Rough-Road-to-San-Evaristo

Mexico: Pedalling The Parchment

A kiosk in rural Oaxaca. One of the pleasures of touring rural Mexico is meeting local people and learning about the local scene.

Mexico is a big country that covers many climates and terrains. The famous story of conquistador, Hernán Cortés, crumpling a piece of parchment and setting it on the table when asked to describe the land reminds us that Mexico is a mountainous place. Choose any route across Mexico and you’ll find yourself riding some of Latin America’s most spectacular climbs and descents. But, also like a parchment, Mexico can be flat.

For most travellers, the term altiplano brings to mind images of llamas and salt flats in the Central Andes, but in reality Latin America has several altiplanos, or high plateaux. The Mexican Altiplano covers an enormous area from the southern US border to half way down the country. Expect to ride long, dusty, flat stretches if your route takes you through this area. Another major flat area is the Yucatán Peninsula, an enormous limestone shelf, barely above sea level, and covered by dense forest. This is an excellent area to tour by bicycle; a comfortable climate, easy to camp in, and littered with Mayan ruins.

Plenty of free camping along the Ruta Maya.

These days, there’s a lot of talk about Mexico being a dangerous place to travel. Every week there’s another story about a violent act associated with the drug war. But if there’s a real danger to travelling in Mexico, it’s the high number of traffic accidents (this is of special concern to travelling cyclists).

It’s true that the drug-war death toll is appalling, with an estimated 12,000 deaths annually in recent years. Compared to the 24,000 traffic deaths Mexico suffers each year, however, the drug war is clearly the lesser danger–especially when you consider that drug-war deaths are localized and mostly involve members of gangs, the police, and other players. Traffic deaths, on the other hand, affect all walks of society and occur anywhere there is a road.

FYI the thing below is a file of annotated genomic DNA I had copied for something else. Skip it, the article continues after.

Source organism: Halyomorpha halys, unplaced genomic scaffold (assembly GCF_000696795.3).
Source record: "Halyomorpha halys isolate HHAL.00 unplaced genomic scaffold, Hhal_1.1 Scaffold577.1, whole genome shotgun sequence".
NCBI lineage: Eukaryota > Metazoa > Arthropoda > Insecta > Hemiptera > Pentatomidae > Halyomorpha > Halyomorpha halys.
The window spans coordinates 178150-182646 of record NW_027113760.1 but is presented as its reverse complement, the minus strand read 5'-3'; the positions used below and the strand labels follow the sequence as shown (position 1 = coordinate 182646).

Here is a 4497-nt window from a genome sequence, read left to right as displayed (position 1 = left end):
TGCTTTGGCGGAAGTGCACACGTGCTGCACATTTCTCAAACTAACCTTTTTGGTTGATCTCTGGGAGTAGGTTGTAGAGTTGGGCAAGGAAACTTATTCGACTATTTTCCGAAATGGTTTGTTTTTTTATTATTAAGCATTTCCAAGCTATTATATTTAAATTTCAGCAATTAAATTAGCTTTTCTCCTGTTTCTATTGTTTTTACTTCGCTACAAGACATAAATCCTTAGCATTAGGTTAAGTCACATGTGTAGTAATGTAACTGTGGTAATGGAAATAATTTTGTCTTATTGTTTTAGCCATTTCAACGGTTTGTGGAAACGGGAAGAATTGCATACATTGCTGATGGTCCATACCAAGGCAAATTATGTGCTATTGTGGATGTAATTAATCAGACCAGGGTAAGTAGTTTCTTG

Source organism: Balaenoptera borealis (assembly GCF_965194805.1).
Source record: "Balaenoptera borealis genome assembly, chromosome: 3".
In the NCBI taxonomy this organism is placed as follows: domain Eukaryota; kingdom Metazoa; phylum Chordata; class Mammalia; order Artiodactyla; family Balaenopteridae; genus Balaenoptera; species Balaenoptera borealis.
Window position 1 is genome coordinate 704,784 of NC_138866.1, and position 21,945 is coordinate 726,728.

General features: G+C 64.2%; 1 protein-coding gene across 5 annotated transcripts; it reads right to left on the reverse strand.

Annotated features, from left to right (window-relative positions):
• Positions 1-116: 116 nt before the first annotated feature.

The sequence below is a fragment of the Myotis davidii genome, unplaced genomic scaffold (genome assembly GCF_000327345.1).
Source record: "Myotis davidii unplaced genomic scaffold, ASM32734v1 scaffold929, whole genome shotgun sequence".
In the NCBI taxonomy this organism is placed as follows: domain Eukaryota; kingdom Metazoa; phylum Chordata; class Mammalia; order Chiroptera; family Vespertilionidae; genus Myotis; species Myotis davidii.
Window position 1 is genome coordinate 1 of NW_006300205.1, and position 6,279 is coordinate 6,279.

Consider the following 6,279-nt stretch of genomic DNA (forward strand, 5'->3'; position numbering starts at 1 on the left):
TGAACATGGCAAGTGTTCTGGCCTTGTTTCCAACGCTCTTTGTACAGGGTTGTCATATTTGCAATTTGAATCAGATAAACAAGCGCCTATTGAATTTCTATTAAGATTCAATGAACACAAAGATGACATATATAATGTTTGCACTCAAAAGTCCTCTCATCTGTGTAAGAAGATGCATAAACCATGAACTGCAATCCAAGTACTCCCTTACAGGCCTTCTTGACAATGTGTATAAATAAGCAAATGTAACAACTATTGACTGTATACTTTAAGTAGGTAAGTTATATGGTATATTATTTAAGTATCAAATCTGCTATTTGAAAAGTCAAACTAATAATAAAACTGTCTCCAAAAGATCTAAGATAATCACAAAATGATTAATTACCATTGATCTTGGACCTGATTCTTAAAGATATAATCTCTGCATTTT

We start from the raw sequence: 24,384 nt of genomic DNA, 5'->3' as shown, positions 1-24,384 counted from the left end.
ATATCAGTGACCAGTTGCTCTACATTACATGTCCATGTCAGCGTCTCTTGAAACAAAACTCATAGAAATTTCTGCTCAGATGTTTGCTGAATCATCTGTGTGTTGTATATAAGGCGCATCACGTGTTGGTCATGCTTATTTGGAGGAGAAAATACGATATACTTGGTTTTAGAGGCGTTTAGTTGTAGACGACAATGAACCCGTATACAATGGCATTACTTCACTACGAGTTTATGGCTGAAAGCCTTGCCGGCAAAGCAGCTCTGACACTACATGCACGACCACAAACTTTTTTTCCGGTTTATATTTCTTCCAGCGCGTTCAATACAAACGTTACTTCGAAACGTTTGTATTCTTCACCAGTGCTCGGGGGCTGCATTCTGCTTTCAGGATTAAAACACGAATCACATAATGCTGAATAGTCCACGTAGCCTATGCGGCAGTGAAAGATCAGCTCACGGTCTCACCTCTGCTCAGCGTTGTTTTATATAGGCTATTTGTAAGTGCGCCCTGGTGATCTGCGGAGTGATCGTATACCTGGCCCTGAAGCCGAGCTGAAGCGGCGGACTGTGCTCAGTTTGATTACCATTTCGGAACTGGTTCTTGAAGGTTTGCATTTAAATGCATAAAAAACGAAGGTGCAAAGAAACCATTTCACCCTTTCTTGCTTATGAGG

Burro cargado (loaded donkey), Apoala Valley, Oaxaca State.

The most dangerous road I’ve toured in Mexico (perhaps in all Latin America) is the Pacific highway between Acapulco and Mazatlán. Be very careful if this is your route; the level of carnage is sobering (although apparently not for some of the drivers, who are anything but sober). If you feel like you’re getting squeezed off the road and you’ve had one close call too many, consider hitching a ride at the next service station until the road calms down a bit. Or you might even consider altering your route to include some inland colonial villages before looping back to the coast.

Mexico is Latin America’s most visited country, yet it shelters some of the continent’s least-known areas. I’ve often been surprised at how I can be touring in gringo-infested tourist zones one week, then find myself in isolated, traditional areas the next; places that have barely changed in centuries where the people still speak in their original language and find the sight of a foreigner on a bicycle shocking. It’s hard to believe I’m still in the same country.

Rural Puebla, near Zacatlán.

“A land of contrasts” is travel writing’s laziest cliché and one that’s often awarded to Mexico. Perhaps it’s fitting, but I prefer to think of Mexico as a land of nations, each with its own customs, climates, flora, fauna, politics, history, and language. Chihuahua and Chiapas; Tamaulipas and Tabasco; Querétaro and Quintana Roo–these may as well be separate countries.

Here’s another way to think of it: Including Mexico in your bike tour of Latin America is like doubling the amount of countries you’ll visit.

 

Official Name: Los Estados Unidos Mexicanos

Area: 1,972,550 km² (761,606 sq. mi.)

Population: 105 million

Capital: México DF (Distrito Federal)

National Official Language: Spanish

Other Languages: Mixtec, Nahuatl, Totonac, Maya, Zapotec (with 291 living languages, Mexico is the most linguistically diverse country in the Western Hemisphere).

Currency: peso mexicano (MXN)

Highest point: Volcán Pico de Orizaba 5,636 m (18,491 ft.)

Lowest point: Laguna Salada -10 m (-33 ft.)

 

View over Guanajuato on the road to Dolores Hidalgo.

 

Feature image (top of page): Touring a rough road along the Sea of Cortez in Baja California Sur.

 

© El Pedalero, 2012.

 

 

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